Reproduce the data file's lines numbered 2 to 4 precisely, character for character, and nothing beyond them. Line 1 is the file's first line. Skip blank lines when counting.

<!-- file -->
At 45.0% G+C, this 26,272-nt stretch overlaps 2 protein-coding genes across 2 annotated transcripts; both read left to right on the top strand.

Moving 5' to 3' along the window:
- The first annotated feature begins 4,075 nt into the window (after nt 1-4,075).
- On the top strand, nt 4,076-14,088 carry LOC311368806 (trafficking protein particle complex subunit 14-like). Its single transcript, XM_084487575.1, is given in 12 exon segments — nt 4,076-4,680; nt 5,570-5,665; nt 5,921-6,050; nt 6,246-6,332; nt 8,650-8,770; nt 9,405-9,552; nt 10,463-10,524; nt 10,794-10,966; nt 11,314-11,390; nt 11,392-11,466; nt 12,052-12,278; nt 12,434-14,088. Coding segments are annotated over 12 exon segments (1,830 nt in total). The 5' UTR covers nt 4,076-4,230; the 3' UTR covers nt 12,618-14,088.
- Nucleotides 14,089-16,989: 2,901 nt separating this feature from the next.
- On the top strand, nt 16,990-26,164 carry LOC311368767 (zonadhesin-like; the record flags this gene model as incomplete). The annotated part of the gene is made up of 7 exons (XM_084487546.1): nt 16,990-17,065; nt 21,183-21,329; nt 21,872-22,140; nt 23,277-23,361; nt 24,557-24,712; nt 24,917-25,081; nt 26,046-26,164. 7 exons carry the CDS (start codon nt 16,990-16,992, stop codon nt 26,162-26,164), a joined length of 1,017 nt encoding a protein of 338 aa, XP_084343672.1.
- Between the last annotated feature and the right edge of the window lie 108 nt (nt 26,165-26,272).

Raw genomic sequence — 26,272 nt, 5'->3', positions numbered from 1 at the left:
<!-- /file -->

Moving 5' to 3' along the window:
- The first annotated feature begins 4,075 nt into the window (after nt 1-4,075).
- On the top strand, nt 4,076-14,088 carry LOC311368806 (trafficking protein particle complex subunit 14-like). Its single transcript, XM_084487575.1, is given in 12 exon segments — nt 4,076-4,680; nt 5,570-5,665; nt 5,921-6,050; nt 6,246-6,332; nt 8,650-8,770; nt 9,405-9,552; nt 10,463-10,524; nt 10,794-10,966; nt 11,314-11,390; nt 11,392-11,466; nt 12,052-12,278; nt 12,434-14,088. Coding segments are annotated over 12 exon segments (1,830 nt in total). The 5' UTR covers nt 4,076-4,230; the 3' UTR covers nt 12,618-14,088.